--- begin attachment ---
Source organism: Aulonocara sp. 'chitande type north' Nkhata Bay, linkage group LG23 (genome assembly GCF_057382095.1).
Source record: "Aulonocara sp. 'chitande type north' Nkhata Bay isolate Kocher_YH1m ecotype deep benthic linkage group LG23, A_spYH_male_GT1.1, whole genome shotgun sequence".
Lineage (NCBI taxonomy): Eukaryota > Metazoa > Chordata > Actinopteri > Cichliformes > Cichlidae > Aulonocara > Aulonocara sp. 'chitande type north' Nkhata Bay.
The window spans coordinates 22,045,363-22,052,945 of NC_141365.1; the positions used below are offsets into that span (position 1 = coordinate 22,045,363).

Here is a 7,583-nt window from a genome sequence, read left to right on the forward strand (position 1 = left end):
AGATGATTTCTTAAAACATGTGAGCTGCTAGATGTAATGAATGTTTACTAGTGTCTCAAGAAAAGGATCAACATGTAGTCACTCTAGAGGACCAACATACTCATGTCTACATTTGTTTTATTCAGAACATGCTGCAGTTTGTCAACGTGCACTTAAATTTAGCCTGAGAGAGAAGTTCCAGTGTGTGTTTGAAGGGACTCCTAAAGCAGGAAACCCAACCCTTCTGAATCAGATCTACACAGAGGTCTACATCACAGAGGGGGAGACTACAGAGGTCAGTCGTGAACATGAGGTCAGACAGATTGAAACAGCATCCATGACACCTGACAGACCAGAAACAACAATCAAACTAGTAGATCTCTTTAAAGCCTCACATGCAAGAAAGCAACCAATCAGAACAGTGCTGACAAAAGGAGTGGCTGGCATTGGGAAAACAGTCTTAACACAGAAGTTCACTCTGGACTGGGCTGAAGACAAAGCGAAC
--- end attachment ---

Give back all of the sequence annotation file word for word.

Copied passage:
Source organism: Aulonocara sp. 'chitande type north' Nkhata Bay, linkage group LG23 (genome assembly GCF_057382095.1).
Source record: "Aulonocara sp. 'chitande type north' Nkhata Bay isolate Kocher_YH1m ecotype deep benthic linkage group LG23, A_spYH_male_GT1.1, whole genome shotgun sequence".
Lineage (NCBI taxonomy): Eukaryota > Metazoa > Chordata > Actinopteri > Cichliformes > Cichlidae > Aulonocara > Aulonocara sp. 'chitande type north' Nkhata Bay.
The window spans coordinates 22,045,363-22,052,945 of NC_141365.1; the positions used below are offsets into that span (position 1 = coordinate 22,045,363).

Here is a 7,583-nt window from a genome sequence, read left to right on the forward strand (position 1 = left end):
AGATGATTTCTTAAAACATGTGAGCTGCTAGATGTAATGAATGTTTACTAGTGTCTCAAGAAAAGGATCAACATGTAGTCACTCTAGAGGACCAACATACTCATGTCTACATTTGTTTTATTCAGAACATGCTGCAGTTTGTCAACGTGCACTTAAATTTAGCCTGAGAGAGAAGTTCCAGTGTGTGTTTGAAGGGACTCCTAAAGCAGGAAACCCAACCCTTCTGAATCAGATCTACACAGAGGTCTACATCACAGAGGGGGAGACTACAGAGGTCAGTCGTGAACATGAGGTCAGACAGATTGAAACAGCATCCATGACACCTGACAGACCAGAAACAACAATCAAACTAGTAGATCTCTTTAAAGCCTCACATGCAAGAAAGCAACCAATCAGAACAGTGCTGACAAAAGGAGTGGCTGGCATTGGGAAAACAGTCTTAACACAGAAGTTCACTCTGGACTGGGCTGAAGACAAAGCGAAC